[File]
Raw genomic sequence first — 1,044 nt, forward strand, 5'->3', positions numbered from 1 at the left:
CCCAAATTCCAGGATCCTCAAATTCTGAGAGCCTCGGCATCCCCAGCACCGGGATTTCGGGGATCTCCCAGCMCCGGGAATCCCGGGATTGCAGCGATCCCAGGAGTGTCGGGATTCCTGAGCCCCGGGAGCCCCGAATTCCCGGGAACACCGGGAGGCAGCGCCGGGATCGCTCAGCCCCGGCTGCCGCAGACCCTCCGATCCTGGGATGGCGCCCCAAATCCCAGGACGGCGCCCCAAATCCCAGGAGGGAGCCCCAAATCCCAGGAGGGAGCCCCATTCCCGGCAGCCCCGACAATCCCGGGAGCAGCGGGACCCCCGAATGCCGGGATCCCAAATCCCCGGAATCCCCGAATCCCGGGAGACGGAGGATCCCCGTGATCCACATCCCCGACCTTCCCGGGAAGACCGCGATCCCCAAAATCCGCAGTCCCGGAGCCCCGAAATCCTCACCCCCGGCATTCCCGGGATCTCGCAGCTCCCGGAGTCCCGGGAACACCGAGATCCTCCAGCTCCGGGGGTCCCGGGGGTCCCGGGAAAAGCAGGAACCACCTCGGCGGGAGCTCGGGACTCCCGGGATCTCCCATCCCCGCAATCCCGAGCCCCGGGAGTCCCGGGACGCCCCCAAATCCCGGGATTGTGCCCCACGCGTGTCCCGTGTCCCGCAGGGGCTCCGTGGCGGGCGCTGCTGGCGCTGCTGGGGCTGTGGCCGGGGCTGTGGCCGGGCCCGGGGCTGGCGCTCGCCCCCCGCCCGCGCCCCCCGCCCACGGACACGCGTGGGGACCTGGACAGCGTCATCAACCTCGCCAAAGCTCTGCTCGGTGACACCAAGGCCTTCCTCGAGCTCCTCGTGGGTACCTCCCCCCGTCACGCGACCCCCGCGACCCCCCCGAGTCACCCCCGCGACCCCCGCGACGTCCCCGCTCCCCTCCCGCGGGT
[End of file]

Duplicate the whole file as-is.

Raw genomic sequence first — 1,044 nt, forward strand, 5'->3', positions numbered from 1 at the left:
CCCAAATTCCAGGATCCTCAAATTCTGAGAGCCTCGGCATCCCCAGCACCGGGATTTCGGGGATCTCCCAGCMCCGGGAATCCCGGGATTGCAGCGATCCCAGGAGTGTCGGGATTCCTGAGCCCCGGGAGCCCCGAATTCCCGGGAACACCGGGAGGCAGCGCCGGGATCGCTCAGCCCCGGCTGCCGCAGACCCTCCGATCCTGGGATGGCGCCCCAAATCCCAGGACGGCGCCCCAAATCCCAGGAGGGAGCCCCAAATCCCAGGAGGGAGCCCCATTCCCGGCAGCCCCGACAATCCCGGGAGCAGCGGGACCCCCGAATGCCGGGATCCCAAATCCCCGGAATCCCCGAATCCCGGGAGACGGAGGATCCCCGTGATCCACATCCCCGACCTTCCCGGGAAGACCGCGATCCCCAAAATCCGCAGTCCCGGAGCCCCGAAATCCTCACCCCCGGCATTCCCGGGATCTCGCAGCTCCCGGAGTCCCGGGAACACCGAGATCCTCCAGCTCCGGGGGTCCCGGGGGTCCCGGGAAAAGCAGGAACCACCTCGGCGGGAGCTCGGGACTCCCGGGATCTCCCATCCCCGCAATCCCGAGCCCCGGGAGTCCCGGGACGCCCCCAAATCCCGGGATTGTGCCCCACGCGTGTCCCGTGTCCCGCAGGGGCTCCGTGGCGGGCGCTGCTGGCGCTGCTGGGGCTGTGGCCGGGGCTGTGGCCGGGCCCGGGGCTGGCGCTCGCCCCCCGCCCGCGCCCCCCGCCCACGGACACGCGTGGGGACCTGGACAGCGTCATCAACCTCGCCAAAGCTCTGCTCGGTGACACCAAGGCCTTCCTCGAGCTCCTCGTGGGTACCTCCCCCCGTCACGCGACCCCCGCGACCCCCCCGAGTCACCCCCGCGACCCCCGCGACGTCCCCGCTCCCCTCCCGCGGGT